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Neil Armstrong Rare Interview: People Love Conspiracy Theories

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NEIL ARMSTRONG INTERVIEW
Neil Armstrong Rare Interview: People Love Conspiracy Theories | CPA

His unbeatable feat of being first man on the moon is rare, but landing an interview with Neil Armstrong is almost as historic.

The man who shook the world in 1969, has granted an interview to Australia's CPA, in a video series on leadership, the fear of risk and bold frontiers.

In a series of four interviews, Neil Armstrong talks to Alex Malley, CEO of CPA Australia, speaks to Armstrong to mark the 125th year of the organisation.

Armstrong, who Malley describes as the most humble person he has ever met, uncharacteristically opens up about conspiracy theories, his 78 missions to Korea during the war, the notion of leadership and chasing and facing risk.

WATCH ALL THE NEIL ARMSTRONG INTERVIEWS ON THE CPA AUSTRALIA SITE

On the notion of the moon landing being a conspiracy, Armstrong laughs, and told Malley that there's no way the 800,000 Nasa staff working on the project could have kept a secret, saying: "People love conspiracy theories, they're very attractive. But they were never a concern to me, because I know someone is going to fly back up there and pick up the camera I left there."

In a world first, Armstrong narrates his moon landing in Apollo 11, describing in detail the last three minutes of the ascent, while comparing images from forty years ago to Google moon images today. Conspiracy theorists will be disappointed to see how well the original footage and Google's new moon imagery match up.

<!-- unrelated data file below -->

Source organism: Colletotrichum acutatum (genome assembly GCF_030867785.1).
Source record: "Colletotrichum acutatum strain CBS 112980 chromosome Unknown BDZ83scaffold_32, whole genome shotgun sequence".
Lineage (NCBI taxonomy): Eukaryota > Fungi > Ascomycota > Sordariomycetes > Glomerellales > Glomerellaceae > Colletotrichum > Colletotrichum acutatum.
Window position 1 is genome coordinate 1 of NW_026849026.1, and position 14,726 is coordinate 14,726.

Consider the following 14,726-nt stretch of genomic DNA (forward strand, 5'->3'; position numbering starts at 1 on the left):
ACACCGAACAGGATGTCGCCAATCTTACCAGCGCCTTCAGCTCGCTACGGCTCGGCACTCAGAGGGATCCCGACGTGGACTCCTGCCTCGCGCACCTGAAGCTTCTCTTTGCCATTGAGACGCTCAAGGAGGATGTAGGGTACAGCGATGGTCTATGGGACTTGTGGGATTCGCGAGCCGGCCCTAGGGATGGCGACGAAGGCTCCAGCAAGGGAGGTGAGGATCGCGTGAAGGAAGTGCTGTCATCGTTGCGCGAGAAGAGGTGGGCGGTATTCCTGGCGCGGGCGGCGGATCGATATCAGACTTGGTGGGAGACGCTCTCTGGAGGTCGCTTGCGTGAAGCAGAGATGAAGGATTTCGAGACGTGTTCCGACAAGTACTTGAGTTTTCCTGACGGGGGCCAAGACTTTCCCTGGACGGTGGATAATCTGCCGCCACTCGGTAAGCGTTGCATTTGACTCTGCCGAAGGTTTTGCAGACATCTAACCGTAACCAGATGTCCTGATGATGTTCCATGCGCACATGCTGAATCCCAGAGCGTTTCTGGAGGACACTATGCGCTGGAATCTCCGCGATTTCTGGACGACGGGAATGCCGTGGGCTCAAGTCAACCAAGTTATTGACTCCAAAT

Armstrong describes the current state of Nasa is "sad", saying: "Nasa has been one of the most successful public investments in motivating students to do well and achieve all they can achieve. It is sad that we are turning the programme in a direction where it will redue the amount of motivation and stimulation that it will provide to young people."

The short-term nature of decision making is doing a disservice to the agency, he says, adding: "I'm substantially concerned about the policy directions of the space agency. We have a situation in the states were the Whitehouse and the Congress are at odds over what the future direction should be. They're sort of playing a game and Nasa is the shuttlecock that they're hitting back and forth."

Malley spoke to The Huffington Post and told us that that convincing Armstrong to do the interview took three hours over a quiet lunch in Ohio, a little emotional manipulation. Malley says he knew that Armstrong's father was an auditor, and convinced him that his role as a world-motivating leader came with the responsibility of sharing his story. Armstrong was made an honorary CPA following the event, bringing him one step closer to his father.

Malley says that the biggest message from the interview is that the world's gone backwards in terms of how we fear risk, instead of fearing the froniter.

President John F Kennedy famously said: "We choose to go the moon and these other things not because they are easy but because they are hard, because that goal will serve to organise the best of our energies and skills, because that challenge is one that we're willing to accept, one we are unwilling to postpone and one we intend to win."

Malley told us: "Leadership is having courage to chase a vision and be willing to fail in the quest to achieve it, but now we have all sorts of risk managers telling us a hundred reasons we can't do something."

The quirkiest anecdote from the hours he spent with Armstrong is not a notion of greatness, or his historical significance, Malley says. He told The Huffington Post that Armstrong's mother was once on a 1960s quiz show, where entrants were asked to share a secret. "His mother told the host that her big secret was that her son was in the astronaut programme, and the host joked wouldn't it be amazing if he was the first man on the moon? The man's role seems to have been destiny."

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